Interview Questions


  9. Helpful (11)  

    Software Engineer Interview

    Anonymous Employee in Mountain View, CA
    Accepted Offer
    Positive Experience
    Difficult Interview

    Application

    I applied through a recruiter. The process took 4+ weeks. I interviewed at Pure Storage (Mountain View, CA) in December 2012.

    Interview

    I was initially contacted by a recruiter who asked if I'd be interested in working at Pure. I was wary about moving from Madison, WI to the Bay Area; I'd been in Madison for years and intended (at the time) to stay there. When the recruiter heard I was interviewing at Google (hopefully for the Madison, WI office) he convinced me to interview at Pure as well while I was in the Bay Area. He described the interview process: an online quiz, a phone screen, and an afternoon of in-person interviews. It's probably worth mentioning that, since I had just finished my degree, Pure would be the first interview I had done in more than a decade. Since my goal at the time was Google, though, I wasn't worried; I think that helped quite a bit.

    Before I go into detail, a quick summary. I found the interviews harder but more interesting than the other companies I spoke with; Google in particular to name-drop. There was less "do you have searches memorized" and more "how would you handle this situation". Very nice to see.

    The online quiz was interesting for its breadth; it asked questions about systems, compilers, and architecture. Not to go into painful detail, but it should be straightforward for anyone with a good grounding in computer science (not necessarily just programming). For example, can a CPU correctly represent 1/10 as a floating point value, or is there inherent rounding error?

    The phone screen was somewhat stressful since it touched on an area that I wasn't expert in - virtual methods and handling multiple inheritance. Multiple other reviews have already gone over the questions, so I won't rehash them again. My advice is to think about whether casting a pointer (from child class to parent class) keeps its value the same or not; this isn't something people normally think about but will get you on the right track. One amusing note - I passed the interview, but the interviewer ended with "I think we can end here". I thought I'd washed out - and at the phone screen! Then he went on to say he was looking forward to meeting me in person.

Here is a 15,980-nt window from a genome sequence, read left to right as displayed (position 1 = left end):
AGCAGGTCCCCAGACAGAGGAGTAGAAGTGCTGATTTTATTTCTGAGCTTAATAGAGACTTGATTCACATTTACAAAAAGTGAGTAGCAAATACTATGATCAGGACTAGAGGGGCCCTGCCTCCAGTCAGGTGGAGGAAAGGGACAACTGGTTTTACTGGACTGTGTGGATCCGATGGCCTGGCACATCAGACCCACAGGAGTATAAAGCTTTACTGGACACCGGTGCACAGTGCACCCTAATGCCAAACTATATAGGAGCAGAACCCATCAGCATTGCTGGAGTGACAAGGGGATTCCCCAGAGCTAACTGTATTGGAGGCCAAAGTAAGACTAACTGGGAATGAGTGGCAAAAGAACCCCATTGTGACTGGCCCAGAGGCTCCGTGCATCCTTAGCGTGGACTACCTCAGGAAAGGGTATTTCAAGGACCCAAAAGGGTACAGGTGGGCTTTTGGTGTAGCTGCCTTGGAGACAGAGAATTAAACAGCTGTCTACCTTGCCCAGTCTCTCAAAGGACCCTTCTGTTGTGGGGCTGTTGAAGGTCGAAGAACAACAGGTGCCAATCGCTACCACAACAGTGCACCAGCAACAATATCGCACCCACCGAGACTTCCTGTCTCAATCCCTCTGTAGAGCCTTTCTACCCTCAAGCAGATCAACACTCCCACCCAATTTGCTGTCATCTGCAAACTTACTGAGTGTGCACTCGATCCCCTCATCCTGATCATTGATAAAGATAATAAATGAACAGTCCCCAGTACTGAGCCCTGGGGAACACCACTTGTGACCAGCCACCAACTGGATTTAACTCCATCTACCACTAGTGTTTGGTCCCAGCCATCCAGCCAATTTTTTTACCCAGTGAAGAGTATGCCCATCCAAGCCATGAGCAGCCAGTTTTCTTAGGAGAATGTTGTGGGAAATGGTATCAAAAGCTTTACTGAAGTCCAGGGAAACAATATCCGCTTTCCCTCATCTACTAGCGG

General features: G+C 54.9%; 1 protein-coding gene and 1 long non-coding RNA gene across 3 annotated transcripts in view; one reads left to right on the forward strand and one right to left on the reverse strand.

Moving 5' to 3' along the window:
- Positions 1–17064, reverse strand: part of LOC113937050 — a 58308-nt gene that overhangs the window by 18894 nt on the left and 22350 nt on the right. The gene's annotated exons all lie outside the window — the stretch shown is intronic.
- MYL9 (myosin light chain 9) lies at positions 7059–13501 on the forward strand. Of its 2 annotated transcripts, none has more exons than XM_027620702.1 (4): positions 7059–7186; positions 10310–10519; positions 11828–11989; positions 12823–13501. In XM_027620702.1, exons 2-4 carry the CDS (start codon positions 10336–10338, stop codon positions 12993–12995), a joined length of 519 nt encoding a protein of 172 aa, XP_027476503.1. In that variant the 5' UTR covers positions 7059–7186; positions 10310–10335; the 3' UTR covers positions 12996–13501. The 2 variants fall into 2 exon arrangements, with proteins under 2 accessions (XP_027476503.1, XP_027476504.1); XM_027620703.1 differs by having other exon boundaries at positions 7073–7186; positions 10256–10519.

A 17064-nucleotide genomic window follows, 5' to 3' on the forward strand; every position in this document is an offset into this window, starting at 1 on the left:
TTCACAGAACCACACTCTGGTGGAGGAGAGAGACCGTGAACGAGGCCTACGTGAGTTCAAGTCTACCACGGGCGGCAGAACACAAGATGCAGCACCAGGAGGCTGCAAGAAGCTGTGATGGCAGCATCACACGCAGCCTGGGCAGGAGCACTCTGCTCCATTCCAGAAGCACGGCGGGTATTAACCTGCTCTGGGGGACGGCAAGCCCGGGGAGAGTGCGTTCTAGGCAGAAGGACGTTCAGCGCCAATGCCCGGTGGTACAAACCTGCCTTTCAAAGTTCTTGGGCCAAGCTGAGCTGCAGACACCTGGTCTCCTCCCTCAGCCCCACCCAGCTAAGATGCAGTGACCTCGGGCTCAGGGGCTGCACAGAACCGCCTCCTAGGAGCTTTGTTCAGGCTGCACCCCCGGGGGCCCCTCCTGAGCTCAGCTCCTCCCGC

The in-person interview came the afternoon after a long morning of travel, but the folks at Pure were very helpful in working out my schedule - with multiple plane delays. My first session was with the CTO and his infamous buddy bitmap question. I didn't find it that bad; while he was hard to read and not exactly friendly, he's no worse than my adviser in grad school was. I was used to not having my hand held, after all. More advice: think about corner cases, how you can push information forward through an algorithm to avoid having to calculate it again, and understand the costs of executing code at an assembler/hardware level.

    The remaining interviewers were a lot less stressful, and I was happy to see that they were focusing less on algorithms (I got enough 'implement a DFS!' the next day at Google) and more about underlying knowledge (how can you can screwed by concurrency) and the ability to work with people. I ended up in a very nice extensibility vs. security discussion that arose from co-designing a callback interface.